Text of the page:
Last Night: Sharon Jones and the Dap-Kings, Grace Potter and the Nocturnals at the Palladium Showroom
Sharon Jones and the Dap-Kings, Grace Potter and the Nocturnals
September 23, 2010
Better than: well, not beholding the power of music that can make a white man try to dance.
Sharon Jones and her Dap-Kings
Last night, an audience of about 600 people at the Palladium Showroom (formerly Gilley's Saloon) were treated to the power of a diva in a sequence dress--not once, but twice.
And while the musical sensibilities of the two frontwomen on this bill were not as matched as they seem on paper, each was a treat in their own way.
Grace Potter and the Nocturnals kicked things off with a blast of energy at around 8:30.
Grace is a babe, and was decked out in a short balck sequin dress that wouldn't look out of place on a Vegas lounge singer, showing off her long legs with good effect. With her blond hair flying, she belted out a set featuring songs from the band's self-titled album, released this past summer.
The band hails from Vermont, and the Nocturnals looked like they are caught in an early '70s time warp in terms of physical appearance and musical style. Potter, an engaging lead performer, moved between a Flying V guitar and Hammond B-3 organ, shimmying across the stage between the two. Finishing the set strongly with "Paris (Oh-la-la)," the band took a collective bow before an appreciative audience.
After a break of 30 minutes, the Dap-Kings took the stage to kick things off in the way of a classic soul revue. A sharper dressed bunch you won't likely see in a band, with a three-piece horn section, drummer and percussionist, two guitarists and, on bass, the man behind the shades, bandleader Gabriel Roth.
The band ran through a couple of R&B instrumentals to warm the crowd up and get themselves dialed in, and were then joined on stage with a couple of backup singers and the soul dynamo herself, Sharon Jones.
Like Grace Potter, Ms. Jones was in a sequin dress, but the effect was more Detroit than Vegas. And that's a good thing.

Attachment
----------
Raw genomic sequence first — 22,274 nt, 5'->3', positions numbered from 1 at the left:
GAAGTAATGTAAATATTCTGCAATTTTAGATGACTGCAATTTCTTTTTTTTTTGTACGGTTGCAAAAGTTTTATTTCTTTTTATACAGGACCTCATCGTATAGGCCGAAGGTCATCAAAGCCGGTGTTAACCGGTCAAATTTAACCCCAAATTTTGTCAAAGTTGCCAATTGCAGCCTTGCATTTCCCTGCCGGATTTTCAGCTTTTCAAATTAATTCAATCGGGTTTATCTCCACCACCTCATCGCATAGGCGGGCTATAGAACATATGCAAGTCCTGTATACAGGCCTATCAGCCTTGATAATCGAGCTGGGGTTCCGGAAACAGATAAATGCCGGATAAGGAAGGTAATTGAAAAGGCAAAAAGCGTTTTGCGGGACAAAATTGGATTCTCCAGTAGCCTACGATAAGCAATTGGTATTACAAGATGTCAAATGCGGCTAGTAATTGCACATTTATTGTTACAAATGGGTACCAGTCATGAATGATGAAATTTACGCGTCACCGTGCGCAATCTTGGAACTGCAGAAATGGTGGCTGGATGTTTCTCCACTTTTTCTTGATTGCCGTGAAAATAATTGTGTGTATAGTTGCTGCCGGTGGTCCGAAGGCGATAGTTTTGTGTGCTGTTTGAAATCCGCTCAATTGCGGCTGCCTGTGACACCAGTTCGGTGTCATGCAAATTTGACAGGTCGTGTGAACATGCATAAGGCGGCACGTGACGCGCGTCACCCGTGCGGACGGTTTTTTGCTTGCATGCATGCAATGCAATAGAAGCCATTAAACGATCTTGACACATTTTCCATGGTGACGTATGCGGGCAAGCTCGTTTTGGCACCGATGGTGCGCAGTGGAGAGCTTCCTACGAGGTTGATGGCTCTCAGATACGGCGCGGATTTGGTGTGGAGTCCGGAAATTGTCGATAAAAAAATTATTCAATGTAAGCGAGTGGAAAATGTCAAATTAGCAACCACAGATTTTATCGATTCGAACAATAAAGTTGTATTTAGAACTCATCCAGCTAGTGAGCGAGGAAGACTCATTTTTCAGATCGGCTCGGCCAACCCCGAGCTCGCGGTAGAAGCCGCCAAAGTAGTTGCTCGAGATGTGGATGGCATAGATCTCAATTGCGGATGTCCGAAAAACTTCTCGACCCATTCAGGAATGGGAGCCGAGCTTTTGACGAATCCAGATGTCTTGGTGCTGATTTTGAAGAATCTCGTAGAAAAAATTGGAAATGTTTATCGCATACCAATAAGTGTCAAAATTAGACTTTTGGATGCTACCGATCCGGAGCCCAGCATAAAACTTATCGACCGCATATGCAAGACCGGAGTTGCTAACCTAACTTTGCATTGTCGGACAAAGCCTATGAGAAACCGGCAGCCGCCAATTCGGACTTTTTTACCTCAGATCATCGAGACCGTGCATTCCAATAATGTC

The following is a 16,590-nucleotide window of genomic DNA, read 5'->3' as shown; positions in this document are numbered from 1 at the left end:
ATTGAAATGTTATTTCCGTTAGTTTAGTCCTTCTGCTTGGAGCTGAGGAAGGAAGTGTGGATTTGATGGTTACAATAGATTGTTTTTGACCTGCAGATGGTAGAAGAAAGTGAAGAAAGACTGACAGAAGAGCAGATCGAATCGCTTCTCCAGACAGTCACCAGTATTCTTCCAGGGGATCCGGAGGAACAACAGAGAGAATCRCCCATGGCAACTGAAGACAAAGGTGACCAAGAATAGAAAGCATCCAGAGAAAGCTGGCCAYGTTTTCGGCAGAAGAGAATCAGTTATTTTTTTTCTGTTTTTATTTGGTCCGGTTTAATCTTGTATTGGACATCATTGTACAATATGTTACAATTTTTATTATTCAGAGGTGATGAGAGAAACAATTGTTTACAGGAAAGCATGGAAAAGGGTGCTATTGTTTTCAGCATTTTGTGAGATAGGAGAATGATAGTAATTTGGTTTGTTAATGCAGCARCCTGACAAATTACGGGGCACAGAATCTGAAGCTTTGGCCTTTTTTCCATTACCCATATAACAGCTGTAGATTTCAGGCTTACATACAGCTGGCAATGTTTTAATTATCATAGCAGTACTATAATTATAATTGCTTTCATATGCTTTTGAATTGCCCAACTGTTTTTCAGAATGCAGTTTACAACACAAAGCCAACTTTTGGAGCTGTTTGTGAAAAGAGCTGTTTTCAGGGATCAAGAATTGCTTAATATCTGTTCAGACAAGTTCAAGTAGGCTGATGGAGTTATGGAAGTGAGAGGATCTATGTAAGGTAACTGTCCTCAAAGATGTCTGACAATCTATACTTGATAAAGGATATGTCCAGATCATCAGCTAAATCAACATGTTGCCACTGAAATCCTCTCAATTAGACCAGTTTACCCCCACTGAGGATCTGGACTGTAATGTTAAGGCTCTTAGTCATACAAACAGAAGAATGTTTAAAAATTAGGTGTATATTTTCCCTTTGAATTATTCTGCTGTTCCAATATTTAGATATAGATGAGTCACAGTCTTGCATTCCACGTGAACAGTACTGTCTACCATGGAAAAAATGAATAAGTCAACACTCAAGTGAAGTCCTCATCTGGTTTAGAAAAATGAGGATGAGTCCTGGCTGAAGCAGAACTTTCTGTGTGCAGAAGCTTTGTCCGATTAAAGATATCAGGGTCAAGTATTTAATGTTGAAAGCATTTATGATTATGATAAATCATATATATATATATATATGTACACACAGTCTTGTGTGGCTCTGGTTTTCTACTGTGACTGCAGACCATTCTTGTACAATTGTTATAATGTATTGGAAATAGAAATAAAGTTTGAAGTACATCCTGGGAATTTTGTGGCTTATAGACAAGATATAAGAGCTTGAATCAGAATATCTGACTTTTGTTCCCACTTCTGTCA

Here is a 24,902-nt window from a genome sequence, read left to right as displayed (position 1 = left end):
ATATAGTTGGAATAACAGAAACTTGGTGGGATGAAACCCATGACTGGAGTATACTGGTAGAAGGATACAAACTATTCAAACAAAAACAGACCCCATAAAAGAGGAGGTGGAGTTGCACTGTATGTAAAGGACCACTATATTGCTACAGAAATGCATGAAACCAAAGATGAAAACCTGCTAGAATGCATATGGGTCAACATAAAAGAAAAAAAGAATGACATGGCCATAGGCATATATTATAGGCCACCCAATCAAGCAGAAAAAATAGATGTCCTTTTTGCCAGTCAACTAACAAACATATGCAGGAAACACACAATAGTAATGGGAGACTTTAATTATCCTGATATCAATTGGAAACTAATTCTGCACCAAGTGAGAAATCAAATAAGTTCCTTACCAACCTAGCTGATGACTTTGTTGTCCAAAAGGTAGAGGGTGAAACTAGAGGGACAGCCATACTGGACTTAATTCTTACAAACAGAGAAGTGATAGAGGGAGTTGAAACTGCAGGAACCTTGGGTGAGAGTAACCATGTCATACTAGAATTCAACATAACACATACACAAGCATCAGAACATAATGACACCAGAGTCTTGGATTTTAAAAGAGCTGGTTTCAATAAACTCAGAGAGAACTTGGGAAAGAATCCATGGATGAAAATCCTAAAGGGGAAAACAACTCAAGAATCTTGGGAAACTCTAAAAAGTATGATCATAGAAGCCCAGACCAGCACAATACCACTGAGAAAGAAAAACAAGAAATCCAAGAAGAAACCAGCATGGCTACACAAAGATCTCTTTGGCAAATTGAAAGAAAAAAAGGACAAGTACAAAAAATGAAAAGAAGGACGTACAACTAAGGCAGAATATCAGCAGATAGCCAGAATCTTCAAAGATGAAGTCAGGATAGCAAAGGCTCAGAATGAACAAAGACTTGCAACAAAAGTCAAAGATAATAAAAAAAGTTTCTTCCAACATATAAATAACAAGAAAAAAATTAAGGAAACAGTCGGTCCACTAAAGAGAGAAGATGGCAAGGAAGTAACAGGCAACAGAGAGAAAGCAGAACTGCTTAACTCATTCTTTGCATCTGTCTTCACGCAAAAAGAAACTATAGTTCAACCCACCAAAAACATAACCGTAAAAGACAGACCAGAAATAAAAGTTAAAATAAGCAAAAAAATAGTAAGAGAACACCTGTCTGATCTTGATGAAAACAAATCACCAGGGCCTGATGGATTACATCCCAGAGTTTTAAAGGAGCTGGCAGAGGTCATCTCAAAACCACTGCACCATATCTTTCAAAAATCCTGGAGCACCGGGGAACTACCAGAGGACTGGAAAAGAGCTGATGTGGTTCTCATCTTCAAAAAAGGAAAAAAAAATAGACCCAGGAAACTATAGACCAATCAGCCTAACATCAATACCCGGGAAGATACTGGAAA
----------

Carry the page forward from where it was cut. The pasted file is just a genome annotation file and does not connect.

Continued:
She hit the ground running with "If You Call" and for the next 90 minutes didn't slow down but twice to catch her breath. With a set that drew heavily from their latest release I Learned the Hard Way, she pulled audience members up on stage to join her dancing throughout the night. And dance they did.
At one point (during "How Do I Let A Good Man Down") she in invited the ladies in the audience up from to get up and dance, and just as things seemed to be getting out of control, she stopped more from coming up without missing a note or shimmy. Maybe drawing on her past as a Riker's Island prison guard, Jones then picked groups of four girls and got them to (reluctantly in some cases) to dance off the stage, leaving her with one towering (over the short Sharon) audience dancer left to rave with her.
Musical highlights included "Mama Don't Like My Man," "Window Shopping," and the closer "100 Days, 100 Nights." By then, even the most stoic members of the audience were shimmying.
Jones then danced off stage with as much energy as she came on with, which was more than could be said for most of the audience.
Personal Bias: I've heard past comparisons of Grace Potter to Janis Joplin, and in my mind I've heard a kind of clean Lucinda Williams. Neither of those are quite fair, though. The band's brand of rock last night was much more Southern-fried rock than soul and blues.
By The Way: Some of Dallas's own local divas were at the show last night, including Amy Currow and Cricket Taylor. They were dancing up a storm.
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